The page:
He had chanced upon the Facebook post a couple of days earlier, no different than the hundreds he had ignored in the past. It was fairly simple – promising a peaceful march down one of the arterial roads of central Delhi, an apolitical one – responsible citizens making their voices heard, back home in time for dinner. Exactly the sort of dignified, responsible protest he ought to associate with. If not now, when?

He surveyed his co-passengers in a bid to identify more of his ilk. The shopping-laden women in front of him, busy clicking flattering pictures of themselves, were certainly not among them. The youth to his right had been a viable candidate until Roshan caught strains of the latest misogynistic Punjabi number blaring out of his earphones. His lip curled as he looked further afield.

He had not publicized it; he’d rather have that conversation after the fact. He was careful to bring it up only with people with whom he was not accustomed to having political discussions. Office colleagues made for a suitable audience. With the news blaring in the background, the previous day’s lunch table had been the perfect setting. He’d dropped it casually, as if in the habit of doing such things, and had basked in the muted, but impressed response – Priya’s raised eyebrow, Akshay’s brief nod of appreciation. Rashmi had even told him to be careful. Not that he was actually expecting any trouble – the event sounded far too peaceful for that – but, as his destination drew nearer, he couldn’t help but feel that his safety was not guaranteed. He was actually risking his life for something he believed in. His giddiness returned, and he lost himself in a pleasant reverie. He’d asked them, of course, if they’d like to join him, and they had said they might with an insincerity that was instantly recognizable.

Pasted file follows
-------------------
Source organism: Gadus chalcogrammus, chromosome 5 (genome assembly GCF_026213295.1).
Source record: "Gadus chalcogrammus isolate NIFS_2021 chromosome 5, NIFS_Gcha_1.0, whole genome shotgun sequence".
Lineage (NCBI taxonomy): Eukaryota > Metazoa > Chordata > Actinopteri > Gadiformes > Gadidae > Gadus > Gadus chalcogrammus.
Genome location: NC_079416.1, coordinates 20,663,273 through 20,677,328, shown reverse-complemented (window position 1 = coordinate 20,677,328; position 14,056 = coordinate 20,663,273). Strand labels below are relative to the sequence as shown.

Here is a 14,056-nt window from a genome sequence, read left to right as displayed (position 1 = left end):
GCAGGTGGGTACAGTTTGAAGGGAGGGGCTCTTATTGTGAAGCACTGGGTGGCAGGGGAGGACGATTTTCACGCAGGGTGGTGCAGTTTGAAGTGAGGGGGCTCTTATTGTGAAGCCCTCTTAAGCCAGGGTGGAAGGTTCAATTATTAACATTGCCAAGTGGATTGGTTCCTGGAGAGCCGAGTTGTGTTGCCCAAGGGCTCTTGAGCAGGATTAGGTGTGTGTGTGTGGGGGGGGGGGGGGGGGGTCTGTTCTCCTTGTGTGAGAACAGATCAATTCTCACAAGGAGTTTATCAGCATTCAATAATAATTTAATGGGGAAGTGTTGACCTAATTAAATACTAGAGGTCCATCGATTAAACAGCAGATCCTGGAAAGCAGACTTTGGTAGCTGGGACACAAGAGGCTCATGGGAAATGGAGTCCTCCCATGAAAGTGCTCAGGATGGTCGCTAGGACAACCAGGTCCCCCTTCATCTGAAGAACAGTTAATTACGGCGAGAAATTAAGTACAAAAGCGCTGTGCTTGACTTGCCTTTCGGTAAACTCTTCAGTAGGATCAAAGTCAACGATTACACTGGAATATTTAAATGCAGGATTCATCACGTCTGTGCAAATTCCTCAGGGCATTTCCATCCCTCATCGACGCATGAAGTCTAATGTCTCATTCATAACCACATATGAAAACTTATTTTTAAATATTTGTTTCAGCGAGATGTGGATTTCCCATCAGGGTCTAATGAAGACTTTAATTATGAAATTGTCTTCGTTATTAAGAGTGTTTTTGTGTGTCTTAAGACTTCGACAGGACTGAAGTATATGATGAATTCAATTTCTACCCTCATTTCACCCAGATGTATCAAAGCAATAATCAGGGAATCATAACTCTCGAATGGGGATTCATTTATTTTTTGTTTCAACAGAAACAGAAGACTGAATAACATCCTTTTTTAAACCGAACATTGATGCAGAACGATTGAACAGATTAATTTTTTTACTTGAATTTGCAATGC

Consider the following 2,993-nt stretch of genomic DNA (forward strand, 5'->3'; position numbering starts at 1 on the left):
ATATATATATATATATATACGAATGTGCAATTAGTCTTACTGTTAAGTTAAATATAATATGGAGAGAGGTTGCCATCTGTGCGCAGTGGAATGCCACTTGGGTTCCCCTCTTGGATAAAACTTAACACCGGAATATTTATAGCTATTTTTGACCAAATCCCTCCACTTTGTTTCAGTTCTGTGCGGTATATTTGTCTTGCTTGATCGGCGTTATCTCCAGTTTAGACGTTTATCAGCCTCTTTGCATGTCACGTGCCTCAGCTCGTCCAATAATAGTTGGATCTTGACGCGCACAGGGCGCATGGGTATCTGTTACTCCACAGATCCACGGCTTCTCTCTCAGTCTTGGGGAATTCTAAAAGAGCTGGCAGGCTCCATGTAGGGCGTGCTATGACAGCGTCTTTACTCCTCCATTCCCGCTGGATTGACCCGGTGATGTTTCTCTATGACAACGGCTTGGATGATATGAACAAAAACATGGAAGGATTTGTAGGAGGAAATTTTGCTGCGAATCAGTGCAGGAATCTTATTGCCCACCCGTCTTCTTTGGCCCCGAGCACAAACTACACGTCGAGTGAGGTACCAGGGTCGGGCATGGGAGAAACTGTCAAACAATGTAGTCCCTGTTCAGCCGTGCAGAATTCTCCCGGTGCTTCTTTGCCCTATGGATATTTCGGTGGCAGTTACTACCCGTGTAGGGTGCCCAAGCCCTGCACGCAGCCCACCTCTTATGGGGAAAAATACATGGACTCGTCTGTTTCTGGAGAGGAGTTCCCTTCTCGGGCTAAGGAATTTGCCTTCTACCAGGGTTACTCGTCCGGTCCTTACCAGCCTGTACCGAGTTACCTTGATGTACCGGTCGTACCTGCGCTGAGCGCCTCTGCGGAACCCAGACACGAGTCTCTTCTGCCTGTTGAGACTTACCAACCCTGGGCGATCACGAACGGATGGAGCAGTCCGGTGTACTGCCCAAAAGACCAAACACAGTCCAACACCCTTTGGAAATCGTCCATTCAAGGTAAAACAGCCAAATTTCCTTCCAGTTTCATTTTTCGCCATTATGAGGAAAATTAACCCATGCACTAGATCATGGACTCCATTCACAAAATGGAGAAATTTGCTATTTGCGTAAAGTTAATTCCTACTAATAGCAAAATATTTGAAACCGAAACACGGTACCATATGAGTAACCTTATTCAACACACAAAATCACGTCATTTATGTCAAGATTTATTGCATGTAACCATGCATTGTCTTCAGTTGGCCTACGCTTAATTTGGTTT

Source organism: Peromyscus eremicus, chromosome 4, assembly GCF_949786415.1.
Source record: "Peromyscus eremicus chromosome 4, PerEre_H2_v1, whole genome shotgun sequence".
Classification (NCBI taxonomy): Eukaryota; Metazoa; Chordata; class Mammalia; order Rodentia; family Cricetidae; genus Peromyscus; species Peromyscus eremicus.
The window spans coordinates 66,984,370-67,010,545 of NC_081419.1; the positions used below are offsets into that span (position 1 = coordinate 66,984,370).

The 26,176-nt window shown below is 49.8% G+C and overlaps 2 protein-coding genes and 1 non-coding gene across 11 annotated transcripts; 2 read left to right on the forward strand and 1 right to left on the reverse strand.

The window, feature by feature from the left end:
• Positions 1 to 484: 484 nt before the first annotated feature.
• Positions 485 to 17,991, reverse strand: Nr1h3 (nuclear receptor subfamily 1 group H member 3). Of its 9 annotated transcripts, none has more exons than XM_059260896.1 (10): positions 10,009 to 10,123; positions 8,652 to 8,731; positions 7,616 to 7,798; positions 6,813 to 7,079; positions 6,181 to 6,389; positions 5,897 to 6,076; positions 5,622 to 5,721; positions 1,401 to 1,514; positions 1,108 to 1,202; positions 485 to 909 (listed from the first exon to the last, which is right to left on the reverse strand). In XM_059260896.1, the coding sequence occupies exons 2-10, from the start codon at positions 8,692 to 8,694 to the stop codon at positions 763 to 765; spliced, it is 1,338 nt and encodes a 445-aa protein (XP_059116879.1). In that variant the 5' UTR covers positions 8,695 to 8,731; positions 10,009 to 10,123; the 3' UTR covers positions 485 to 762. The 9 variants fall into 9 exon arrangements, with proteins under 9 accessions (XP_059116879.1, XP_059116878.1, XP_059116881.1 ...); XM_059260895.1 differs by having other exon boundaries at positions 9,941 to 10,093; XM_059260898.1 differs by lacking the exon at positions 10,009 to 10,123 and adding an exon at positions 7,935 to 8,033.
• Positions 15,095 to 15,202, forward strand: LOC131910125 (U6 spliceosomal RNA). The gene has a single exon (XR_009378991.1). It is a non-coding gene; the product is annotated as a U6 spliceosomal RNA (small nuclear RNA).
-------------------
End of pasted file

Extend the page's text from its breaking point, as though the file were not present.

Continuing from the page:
A young girl, out of breath, flopped onto the seat to his left. Her bedraggled hair and rainbow-coloured jhola – no doubt purchased at a fund-raiser in support of the dying arts of some forgotten tribal community – another kind of public gathering Roshan studiously avoided. Would he have to change his mind about those, too? – gave her away as a student. He glanced sidelong at her; catching his eye, she shot him a half-smile. Roshan looked away. He was certain of her destination and purpose yet could not bring himself to ask her. As was usual for him in any situation bordering on the uncomfortable, he grabbed his phone and, though he had memorized the details of the venue, opened the sticky note he’d made. Perhaps she would notice and quip that she was going too. Though older than her by probably more than a couple of years, he allowed his mind to wander… the serendipitous encounter, right before they marched down Parliament Street, shoulder to shoulder, taking on the might of the Indian state, daring to admonish it for its wrongdoings, together… He was disappointed to see that she had busied herself with her own phone. No matter, he thought. They were sure to walk out together.

Patel Chowk station. Doors will open on the right. Please mind the gap.

He rose, lingered a moment, not daring to look back. Any moment now. The doors parted and Roshan stepped out, alone. He turned back only to see the girl grinning into her phone, her jhola on the seat he had just vacated.